A new report has raised concerns about the costs and quality of medical care for commercial drivers nearly three years after the implementation of a federal mandate aimed at improving the process.

Released on April 17 by the American Transportation Research Institute (ATRI) and Mayo Clinic, the report focused on a May 2014 final rule that required commercial driver’s license (CDL) holders to obtain medical clearance every two years only from professionals listed on the National Registry of Certified Medical Examiners.

The survey – based on interviews with over 900 truck drivers, 300 motor carriers and 1,200 medical examiners – found that more than 63% of drivers reported higher costs for their exams since the rule was implemented, with 40% facing out-of-pocket costs between $75 and $124.

For many, the higher costs did not seem to correlate into greater care, ATRI said, with just 6.2% of drivers indicating improved exam quality since the rule was implemented.

[For more insight into how fleets can better manage the driver medical exam process, click here.]

More than one-quarter of drivers spent 20 minutes or less with examiners, with an alarming 6.5% of those drivers spending 10 minutes or fewer, which is “an insufficient time to complete all required processes of a DOT physical,” the report noted.

The disparity in exam time resulted in many drivers expressing concerns that fitness determinations were too subjective and dependent on the examiner, ATRI pointed out.
Similarly, only 18 of the more than 300 carriers polled by the group stated they have no significant concerns with the overall medical certification process.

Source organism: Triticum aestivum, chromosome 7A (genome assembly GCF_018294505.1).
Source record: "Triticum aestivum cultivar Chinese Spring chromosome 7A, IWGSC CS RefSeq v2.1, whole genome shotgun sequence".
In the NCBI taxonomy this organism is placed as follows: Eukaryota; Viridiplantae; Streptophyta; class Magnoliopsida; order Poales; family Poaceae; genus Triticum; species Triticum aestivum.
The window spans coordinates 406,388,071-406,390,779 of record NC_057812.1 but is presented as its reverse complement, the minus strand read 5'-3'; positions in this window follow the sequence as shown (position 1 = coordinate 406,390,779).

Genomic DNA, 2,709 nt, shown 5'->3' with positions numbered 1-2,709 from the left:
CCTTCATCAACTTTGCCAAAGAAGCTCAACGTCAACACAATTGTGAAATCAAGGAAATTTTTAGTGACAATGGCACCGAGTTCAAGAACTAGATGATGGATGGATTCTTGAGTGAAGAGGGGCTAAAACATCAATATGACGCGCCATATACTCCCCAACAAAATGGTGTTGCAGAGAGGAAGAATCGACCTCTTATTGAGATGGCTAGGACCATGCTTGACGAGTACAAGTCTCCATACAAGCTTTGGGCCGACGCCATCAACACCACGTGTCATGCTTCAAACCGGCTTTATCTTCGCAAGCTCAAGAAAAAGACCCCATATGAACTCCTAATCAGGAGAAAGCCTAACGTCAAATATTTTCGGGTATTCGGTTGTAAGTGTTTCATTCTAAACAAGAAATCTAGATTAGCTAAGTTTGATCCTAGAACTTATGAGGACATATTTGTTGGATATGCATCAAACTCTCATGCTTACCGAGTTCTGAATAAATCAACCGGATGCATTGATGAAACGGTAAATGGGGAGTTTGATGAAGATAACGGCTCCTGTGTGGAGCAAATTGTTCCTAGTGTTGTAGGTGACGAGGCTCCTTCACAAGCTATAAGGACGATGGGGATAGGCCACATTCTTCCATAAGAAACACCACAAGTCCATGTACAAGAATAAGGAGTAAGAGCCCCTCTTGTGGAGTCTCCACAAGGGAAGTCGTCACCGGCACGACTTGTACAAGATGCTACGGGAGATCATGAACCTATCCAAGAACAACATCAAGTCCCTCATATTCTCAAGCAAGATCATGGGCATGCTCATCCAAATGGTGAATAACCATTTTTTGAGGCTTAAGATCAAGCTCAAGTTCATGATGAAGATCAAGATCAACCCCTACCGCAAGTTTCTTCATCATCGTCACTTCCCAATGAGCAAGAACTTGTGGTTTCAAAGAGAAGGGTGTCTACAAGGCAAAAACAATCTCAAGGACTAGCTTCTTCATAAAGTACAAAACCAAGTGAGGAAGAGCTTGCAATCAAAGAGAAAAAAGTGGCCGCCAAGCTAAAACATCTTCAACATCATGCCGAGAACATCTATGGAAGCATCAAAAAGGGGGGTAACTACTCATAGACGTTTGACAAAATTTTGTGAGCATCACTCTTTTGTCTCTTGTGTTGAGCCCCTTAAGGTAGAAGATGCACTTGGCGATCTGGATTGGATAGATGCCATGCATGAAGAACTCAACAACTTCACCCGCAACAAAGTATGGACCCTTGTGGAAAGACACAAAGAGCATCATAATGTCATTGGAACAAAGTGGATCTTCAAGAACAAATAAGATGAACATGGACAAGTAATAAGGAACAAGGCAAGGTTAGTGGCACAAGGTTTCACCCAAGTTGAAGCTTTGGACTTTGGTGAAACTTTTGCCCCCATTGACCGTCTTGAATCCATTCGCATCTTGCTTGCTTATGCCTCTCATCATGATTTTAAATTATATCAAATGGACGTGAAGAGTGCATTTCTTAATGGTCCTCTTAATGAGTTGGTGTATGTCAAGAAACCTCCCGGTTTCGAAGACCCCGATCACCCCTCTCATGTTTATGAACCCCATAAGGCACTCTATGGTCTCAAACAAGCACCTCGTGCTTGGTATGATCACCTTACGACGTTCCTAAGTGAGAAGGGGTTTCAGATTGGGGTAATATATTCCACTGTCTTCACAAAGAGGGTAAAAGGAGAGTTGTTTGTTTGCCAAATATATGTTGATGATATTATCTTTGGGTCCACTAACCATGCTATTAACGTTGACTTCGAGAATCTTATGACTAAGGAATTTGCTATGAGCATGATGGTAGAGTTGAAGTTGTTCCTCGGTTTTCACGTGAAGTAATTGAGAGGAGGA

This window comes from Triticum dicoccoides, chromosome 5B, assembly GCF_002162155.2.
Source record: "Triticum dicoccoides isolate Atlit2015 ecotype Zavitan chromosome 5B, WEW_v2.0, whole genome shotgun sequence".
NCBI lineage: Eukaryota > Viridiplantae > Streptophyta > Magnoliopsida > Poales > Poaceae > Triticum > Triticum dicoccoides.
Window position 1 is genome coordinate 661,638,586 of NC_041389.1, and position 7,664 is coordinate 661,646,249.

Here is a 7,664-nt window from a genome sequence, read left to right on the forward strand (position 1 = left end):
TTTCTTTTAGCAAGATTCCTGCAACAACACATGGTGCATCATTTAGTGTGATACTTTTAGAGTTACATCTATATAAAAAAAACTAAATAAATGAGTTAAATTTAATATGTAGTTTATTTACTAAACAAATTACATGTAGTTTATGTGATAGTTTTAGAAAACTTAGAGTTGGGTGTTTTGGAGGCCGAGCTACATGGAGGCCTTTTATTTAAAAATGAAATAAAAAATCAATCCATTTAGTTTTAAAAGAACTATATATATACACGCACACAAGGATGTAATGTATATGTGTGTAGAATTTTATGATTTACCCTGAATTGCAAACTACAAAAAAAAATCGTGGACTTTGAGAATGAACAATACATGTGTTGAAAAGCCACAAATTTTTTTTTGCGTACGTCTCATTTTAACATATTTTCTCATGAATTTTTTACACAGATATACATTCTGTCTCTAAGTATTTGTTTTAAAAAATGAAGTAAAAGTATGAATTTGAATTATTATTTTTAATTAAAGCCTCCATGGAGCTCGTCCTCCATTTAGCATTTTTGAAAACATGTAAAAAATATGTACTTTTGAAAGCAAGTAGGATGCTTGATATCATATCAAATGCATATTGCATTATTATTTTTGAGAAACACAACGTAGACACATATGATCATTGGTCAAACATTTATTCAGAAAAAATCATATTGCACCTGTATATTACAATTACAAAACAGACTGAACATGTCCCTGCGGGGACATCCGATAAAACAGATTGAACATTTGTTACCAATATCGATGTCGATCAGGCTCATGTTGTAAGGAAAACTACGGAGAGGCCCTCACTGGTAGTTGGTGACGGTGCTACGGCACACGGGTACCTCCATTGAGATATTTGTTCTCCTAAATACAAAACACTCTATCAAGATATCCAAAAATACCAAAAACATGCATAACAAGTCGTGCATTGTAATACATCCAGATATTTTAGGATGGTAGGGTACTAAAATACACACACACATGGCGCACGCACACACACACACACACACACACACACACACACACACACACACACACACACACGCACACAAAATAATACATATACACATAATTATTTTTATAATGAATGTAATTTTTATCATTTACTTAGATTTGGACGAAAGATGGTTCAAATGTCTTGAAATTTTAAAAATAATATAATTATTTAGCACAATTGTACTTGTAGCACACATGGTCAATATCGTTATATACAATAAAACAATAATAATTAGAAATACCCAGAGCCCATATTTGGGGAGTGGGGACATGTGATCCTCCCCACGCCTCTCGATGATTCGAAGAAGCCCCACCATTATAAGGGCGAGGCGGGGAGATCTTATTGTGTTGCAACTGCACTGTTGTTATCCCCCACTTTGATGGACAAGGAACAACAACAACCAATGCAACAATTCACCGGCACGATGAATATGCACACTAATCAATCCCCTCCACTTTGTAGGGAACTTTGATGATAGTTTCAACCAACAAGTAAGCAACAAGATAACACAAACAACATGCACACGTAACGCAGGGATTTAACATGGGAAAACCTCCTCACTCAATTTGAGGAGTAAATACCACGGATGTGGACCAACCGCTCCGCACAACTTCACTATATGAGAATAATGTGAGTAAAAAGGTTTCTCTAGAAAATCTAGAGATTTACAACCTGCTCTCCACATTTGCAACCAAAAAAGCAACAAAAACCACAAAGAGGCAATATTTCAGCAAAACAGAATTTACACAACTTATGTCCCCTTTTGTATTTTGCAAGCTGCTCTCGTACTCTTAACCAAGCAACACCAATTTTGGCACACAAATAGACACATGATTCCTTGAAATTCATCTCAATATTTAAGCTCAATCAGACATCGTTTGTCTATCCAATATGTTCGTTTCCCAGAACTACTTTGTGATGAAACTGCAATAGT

“The inconsistency in quality of exams provided our drivers create real challenges for us as a fleet,” noted Victor Hart, director of safety for DOT Transportation, in ATRI’s report.

Another issue raised by drivers and carriers: certification delays, mainly caused by paperwork confusion.

Some 60.4% of truck drivers polled by ATRI who were not issued medical certificates on the same day as their exam pointed to the need to provide additional records as the culprit.

As a result, drivers expressed a desire for better “clarity of standards,” while motor carriers listed certification delays and driver confusion among its greatest concerns with the rule.

Drivers also face lost wages, which can average $835 a week, if they are temporarily forced off the road until a new medical certificate is obtained, ATRI noted.

Meanwhile, most of the medical examiners interviewed said they “appreciated training opportunities but bemoaned the fact that there was little guidance from the Federal Motor Carrier Safety Administration (FMCSA) in adjudicating complex medical situations,” ATRI said in its report.

As a result, about 14% of medical examiners say they have either discontinued or will stop doing the exams in the next year.

The result, ATRI stressed, is that some drivers could find it difficult to locate a certified examiner for their physicals in the future.

The report also provided some insight into some of the medical issues truck drivers face, with the two most commonly cited reasons for not receiving a certificate being high blood pressure (90%) and diabetes (6.1%).

“The study is under review,” said FMCSA Spokesman Duane DeBruyne, pointing out that the National Registry of Certified Medical Examiners was required by federal law and addressed four National Transportation Safety Board recommendations.